Even during the ugly, 100-loss seasons that preceded the 2016 world championship, Wrigley Field is usually a crowded and buzzing place on game days. Mike and Corey tuned it all out, though. Once they got together, even the crack of a bat got relegated into the background.

Mike and Corey have followed each others' voices for a long time now.

"That ended up being a lot of what we do, is just share a story," Mike told me.


Saturday, July 9, 2016

Hancock High School's graduation: "We go for everything"

National Honor Society members Selena Antunez (speaking) and Valerie Diaz deliver the Reflection speech

I've photographed plenty of high school graduations before, but they've all be out in the suburbs. Watching a group of genuine city-of-Chicago kids take the rite of passage into adulthood was something different — and worth seeing.

A father greets his daughter as Hancock's Class of 2016 walks into the theater
"Many of us here come from households who don't have as many opportunities as other people might have," National Honor Society member Valerie Diaz told her classmates. "Some of us are undocumented, while others are fighting money problems. Yet many of us will be the first to graduate from high school in our families.

"Many of our parents told us 'Ponte las pilas,' which literally means put the batteries in,'" she continued. "After everything that has happened, we are all in the same room because of what we have accomplished these past four years."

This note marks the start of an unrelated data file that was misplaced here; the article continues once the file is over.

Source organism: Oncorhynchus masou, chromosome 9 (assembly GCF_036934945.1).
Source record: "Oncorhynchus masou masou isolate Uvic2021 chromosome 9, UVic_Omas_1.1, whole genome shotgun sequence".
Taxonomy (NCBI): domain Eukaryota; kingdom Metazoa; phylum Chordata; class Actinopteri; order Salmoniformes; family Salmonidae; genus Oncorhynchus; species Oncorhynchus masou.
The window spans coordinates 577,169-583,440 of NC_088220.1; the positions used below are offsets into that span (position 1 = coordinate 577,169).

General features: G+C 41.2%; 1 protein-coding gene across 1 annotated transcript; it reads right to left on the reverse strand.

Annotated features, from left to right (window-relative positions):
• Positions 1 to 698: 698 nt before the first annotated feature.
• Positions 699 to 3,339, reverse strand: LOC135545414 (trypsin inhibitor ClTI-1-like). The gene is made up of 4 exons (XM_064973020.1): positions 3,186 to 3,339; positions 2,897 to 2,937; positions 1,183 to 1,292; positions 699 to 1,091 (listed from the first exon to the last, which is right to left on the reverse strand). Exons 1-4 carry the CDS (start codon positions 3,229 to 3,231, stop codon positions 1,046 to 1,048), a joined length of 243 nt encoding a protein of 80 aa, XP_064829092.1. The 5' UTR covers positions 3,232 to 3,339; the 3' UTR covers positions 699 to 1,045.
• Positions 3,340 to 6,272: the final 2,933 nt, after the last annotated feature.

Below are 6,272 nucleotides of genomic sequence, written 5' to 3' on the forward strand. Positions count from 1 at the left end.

The Merle Reskin Theatre
Maximiliano Gomez and Jessica Herrera: the closing speech
Valerie Diaz (speaking) and Selena Antunez

"We just proved ourselves today by walking down this stage, so it’s time we go for everything they said we couldn’t have" said Jessica Hererra. "Now it’s time to take action. We are the voice of our people and of future generations, so it’s up to us to see what we do."

Juan Melendez

Michael Zapata

"We don't know we have unconditional love until we need it," Selena Antunez said in the Reflection speech.

"I learned that everything we do doesn't only affect us but the people around us, too. We have all learned to appreciate the people who care for us a little more, now that we are all grown up."

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Sunday, March 27, 2016

The groom would like to share a few words

"I love our story," the bride told me. But it was the groom who told most of it.

The tradition of Donaldson's family. I'd never seen a dollar dance like this.